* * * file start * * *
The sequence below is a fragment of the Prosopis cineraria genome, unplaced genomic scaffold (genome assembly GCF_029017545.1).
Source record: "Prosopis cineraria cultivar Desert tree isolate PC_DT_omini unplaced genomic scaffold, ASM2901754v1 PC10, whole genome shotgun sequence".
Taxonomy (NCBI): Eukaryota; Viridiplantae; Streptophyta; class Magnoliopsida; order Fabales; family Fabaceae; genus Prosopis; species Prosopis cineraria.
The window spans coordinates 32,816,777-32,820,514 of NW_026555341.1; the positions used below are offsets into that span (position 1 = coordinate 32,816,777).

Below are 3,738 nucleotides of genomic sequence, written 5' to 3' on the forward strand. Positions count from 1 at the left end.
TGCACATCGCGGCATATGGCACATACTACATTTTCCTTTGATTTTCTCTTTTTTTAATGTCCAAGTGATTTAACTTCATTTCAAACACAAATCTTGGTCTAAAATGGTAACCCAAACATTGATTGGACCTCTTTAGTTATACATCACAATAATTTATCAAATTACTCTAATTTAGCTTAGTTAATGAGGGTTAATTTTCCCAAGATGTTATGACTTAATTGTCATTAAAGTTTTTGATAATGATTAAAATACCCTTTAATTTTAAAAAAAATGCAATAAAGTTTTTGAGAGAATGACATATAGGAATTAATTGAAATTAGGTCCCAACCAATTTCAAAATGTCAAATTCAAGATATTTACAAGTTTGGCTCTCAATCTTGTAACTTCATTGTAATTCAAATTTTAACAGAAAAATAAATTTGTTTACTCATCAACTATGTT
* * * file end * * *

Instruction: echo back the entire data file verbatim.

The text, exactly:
The sequence below is a fragment of the Prosopis cineraria genome, unplaced genomic scaffold (genome assembly GCF_029017545.1).
Source record: "Prosopis cineraria cultivar Desert tree isolate PC_DT_omini unplaced genomic scaffold, ASM2901754v1 PC10, whole genome shotgun sequence".
Taxonomy (NCBI): Eukaryota; Viridiplantae; Streptophyta; class Magnoliopsida; order Fabales; family Fabaceae; genus Prosopis; species Prosopis cineraria.
The window spans coordinates 32,816,777-32,820,514 of NW_026555341.1; the positions used below are offsets into that span (position 1 = coordinate 32,816,777).

Below are 3,738 nucleotides of genomic sequence, written 5' to 3' on the forward strand. Positions count from 1 at the left end.
TGCACATCGCGGCATATGGCACATACTACATTTTCCTTTGATTTTCTCTTTTTTTAATGTCCAAGTGATTTAACTTCATTTCAAACACAAATCTTGGTCTAAAATGGTAACCCAAACATTGATTGGACCTCTTTAGTTATACATCACAATAATTTATCAAATTACTCTAATTTAGCTTAGTTAATGAGGGTTAATTTTCCCAAGATGTTATGACTTAATTGTCATTAAAGTTTTTGATAATGATTAAAATACCCTTTAATTTTAAAAAAAATGCAATAAAGTTTTTGAGAGAATGACATATAGGAATTAATTGAAATTAGGTCCCAACCAATTTCAAAATGTCAAATTCAAGATATTTACAAGTTTGGCTCTCAATCTTGTAACTTCATTGTAATTCAAATTTTAACAGAAAAATAAATTTGTTTACTCATCAACTATGTT